A doctor with the Northern Medical Program at University of Northern British Columbia in Prince George recently received the Fritz Wörwag Research Prize for her research into the impacts of vitamin D on mental cognition.
Dr. Jacqueline Pettersen, a neurologist, received the award as well as €8,000 in prize money (approximately $12,000 CAD) in Berlin on May 9. Pettersen was flown to Berlin for the ceremony, where she presented her paper. “It was a huge honour. A pretty amazing feeling.”
The award, which has been given out nine times in the last 30 years, was started in 1988 by family-owned German pharmaceutical company Wörwag Pharma. This year, scientists who have made a significant scientific contribution regarding “biofactors” (multi-nutrients) and neuroprotection were eligible to apply for the prize. The winners were determined by an independent jury.
In an email, Kerstin Imbery-Will, the public relations officer for the prize, said the jury found Pettersen’s study highlights a “very important” new understanding of vitamin D, which Pettersen discovered can help improve visual memory, particularly when taking the “increasing problem of dementia” into consideration.
Pettersen’s research found that individuals who took 4,000 international units of vitamin D (the equivalent of four regular-size tablets from a bottle sold at your local drug store) per day for 18 weeks had improved visual memory. The study tested their memory by presenting participants with a series of complex line patterns to memorize, before showing them the patterns a second time, this time side by side with a pattern that the participant hadn’t seen before. The participant had to identify which pattern they had already seen.
Pettersen initially found out she’d won the award via email.
“I was in shock, I couldn’t speak at first,” she laughs. “I went to tell my husband and the words wouldn’t come out.”
She first started to research vitamin D insufficiency as a product of her geography. It’s a common problem, she says, affecting more than a billion people worldwide, but it‘s particularly common in the north, where she lives.
“Since I’m in the north,” she says, “I thought it was a good question to look at in more detail.”
So why is vitamin D insufficiency so common in the north? Pettersen says the biggest reason is the lack of sunshine during the winter months.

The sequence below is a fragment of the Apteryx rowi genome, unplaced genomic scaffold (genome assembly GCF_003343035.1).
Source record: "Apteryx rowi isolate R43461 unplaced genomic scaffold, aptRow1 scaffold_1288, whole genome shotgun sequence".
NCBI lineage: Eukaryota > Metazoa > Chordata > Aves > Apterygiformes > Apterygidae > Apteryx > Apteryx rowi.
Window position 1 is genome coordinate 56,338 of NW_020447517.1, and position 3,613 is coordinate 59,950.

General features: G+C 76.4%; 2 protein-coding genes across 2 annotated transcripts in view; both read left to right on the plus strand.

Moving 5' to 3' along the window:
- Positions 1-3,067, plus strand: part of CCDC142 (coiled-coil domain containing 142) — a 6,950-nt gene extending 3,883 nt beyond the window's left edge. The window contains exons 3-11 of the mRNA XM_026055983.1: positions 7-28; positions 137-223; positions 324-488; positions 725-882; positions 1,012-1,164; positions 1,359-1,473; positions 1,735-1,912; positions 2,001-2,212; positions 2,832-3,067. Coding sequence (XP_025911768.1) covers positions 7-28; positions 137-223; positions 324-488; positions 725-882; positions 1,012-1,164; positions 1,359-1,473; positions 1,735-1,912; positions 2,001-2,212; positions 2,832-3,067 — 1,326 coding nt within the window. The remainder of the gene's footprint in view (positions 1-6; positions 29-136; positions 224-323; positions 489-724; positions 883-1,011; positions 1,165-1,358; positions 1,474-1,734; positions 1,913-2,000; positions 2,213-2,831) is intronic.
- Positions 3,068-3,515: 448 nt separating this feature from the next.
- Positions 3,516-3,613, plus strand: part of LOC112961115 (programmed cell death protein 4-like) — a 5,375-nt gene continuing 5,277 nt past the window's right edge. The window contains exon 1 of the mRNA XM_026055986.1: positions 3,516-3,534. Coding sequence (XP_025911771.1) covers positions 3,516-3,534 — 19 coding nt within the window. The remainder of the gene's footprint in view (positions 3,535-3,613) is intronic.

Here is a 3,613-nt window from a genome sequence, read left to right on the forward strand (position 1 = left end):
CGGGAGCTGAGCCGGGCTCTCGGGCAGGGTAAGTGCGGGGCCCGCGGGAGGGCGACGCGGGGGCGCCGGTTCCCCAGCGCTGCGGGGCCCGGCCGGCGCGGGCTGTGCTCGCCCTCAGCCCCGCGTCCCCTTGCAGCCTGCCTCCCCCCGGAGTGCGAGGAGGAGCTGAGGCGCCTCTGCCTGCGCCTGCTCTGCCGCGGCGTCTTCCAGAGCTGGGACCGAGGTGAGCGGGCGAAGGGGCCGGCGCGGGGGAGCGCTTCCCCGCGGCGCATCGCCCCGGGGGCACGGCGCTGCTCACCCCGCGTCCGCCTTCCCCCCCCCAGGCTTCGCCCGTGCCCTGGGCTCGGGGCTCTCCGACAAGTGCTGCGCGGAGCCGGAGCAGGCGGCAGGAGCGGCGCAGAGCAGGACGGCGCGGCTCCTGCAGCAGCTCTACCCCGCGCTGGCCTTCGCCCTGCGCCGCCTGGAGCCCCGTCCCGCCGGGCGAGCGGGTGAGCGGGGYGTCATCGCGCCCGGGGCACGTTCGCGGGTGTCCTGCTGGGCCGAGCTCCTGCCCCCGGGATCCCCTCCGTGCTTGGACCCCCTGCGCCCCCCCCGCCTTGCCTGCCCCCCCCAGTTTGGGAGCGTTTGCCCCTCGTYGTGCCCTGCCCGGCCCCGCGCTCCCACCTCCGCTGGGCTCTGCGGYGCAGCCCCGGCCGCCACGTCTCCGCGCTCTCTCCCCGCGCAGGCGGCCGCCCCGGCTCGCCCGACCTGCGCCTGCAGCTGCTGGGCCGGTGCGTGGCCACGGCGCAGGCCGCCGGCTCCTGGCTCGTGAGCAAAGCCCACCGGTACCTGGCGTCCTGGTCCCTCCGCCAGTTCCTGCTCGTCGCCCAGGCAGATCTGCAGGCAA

“Sunshine really is the best source of vitamin D,” she says.
“We can’t really get what we need from our food. So unless you’re supplementing that in the winter, in the north you’re invariably vitamin D insufficient.”
Now, Pettersen is continuing her research into vitamin D insufficiency. She’s looking into genetics, and how a person’s genes can influence their vitamin D levels as well as their cognitive responses to the vitamin.
As for the prize money, Pettersen says she still hasn’t cashed it. “I’m not sure what to do with it yet,” she laughs.
“It’s fun to think about though.”
UNBC was recently ranked among the top 250 elite young universities in the world for the first time, according to a list published by Times Higher Education. The list ranks the best universities age 50 years or younger. UNBC was ranked in a group from 151 to 200.
UNBC is the only university in British Columbia included in the rankings and one of only four Canadian universities on the list. It was established in 1990, and recently celebrated its 25th convocation. UNBC partnered with the College of New Caledonia in Quesnel in 1997 and began offering programs here in 1999.
“Since its inception less than three decades ago, UNBC has strengthened its roots in Northern British Columbia and also demonstrated its global impact through award-winning teaching, groundbreaking research and exceptional service,” says UNBC Board of Governors Chair Tracey Wolsey.
“This recognition from Times Higher Education underscores the fact UNBC is a destination University committed to preparing the next generation of leaders while influencing our world today.”